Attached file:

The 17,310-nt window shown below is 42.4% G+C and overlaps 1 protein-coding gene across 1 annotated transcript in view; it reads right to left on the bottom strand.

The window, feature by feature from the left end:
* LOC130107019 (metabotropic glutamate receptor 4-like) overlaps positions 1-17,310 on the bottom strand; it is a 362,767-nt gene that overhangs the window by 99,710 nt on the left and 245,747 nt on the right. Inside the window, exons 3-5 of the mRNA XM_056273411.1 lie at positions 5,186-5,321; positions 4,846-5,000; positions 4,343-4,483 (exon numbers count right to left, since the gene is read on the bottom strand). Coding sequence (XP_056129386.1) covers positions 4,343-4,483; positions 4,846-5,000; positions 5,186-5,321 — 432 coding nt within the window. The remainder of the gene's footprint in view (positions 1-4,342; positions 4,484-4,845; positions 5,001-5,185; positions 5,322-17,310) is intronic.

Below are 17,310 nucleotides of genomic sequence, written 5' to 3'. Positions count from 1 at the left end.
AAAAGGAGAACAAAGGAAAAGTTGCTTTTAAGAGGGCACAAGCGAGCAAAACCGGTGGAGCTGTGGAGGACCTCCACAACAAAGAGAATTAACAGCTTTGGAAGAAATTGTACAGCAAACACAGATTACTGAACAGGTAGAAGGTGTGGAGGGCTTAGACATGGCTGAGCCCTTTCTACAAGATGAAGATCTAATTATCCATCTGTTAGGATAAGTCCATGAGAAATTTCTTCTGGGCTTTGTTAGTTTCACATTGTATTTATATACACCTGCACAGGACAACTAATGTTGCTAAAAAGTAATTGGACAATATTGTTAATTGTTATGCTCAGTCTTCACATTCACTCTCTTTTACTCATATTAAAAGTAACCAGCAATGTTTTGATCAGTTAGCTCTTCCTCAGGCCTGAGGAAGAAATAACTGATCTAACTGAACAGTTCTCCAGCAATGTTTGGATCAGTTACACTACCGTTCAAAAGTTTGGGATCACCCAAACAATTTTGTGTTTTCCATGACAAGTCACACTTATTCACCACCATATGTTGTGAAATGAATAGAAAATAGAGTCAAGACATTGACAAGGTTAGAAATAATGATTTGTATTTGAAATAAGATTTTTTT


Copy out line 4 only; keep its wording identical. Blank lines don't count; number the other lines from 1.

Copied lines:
Below are 17,310 nucleotides of genomic sequence, written 5' to 3'. Positions count from 1 at the left end.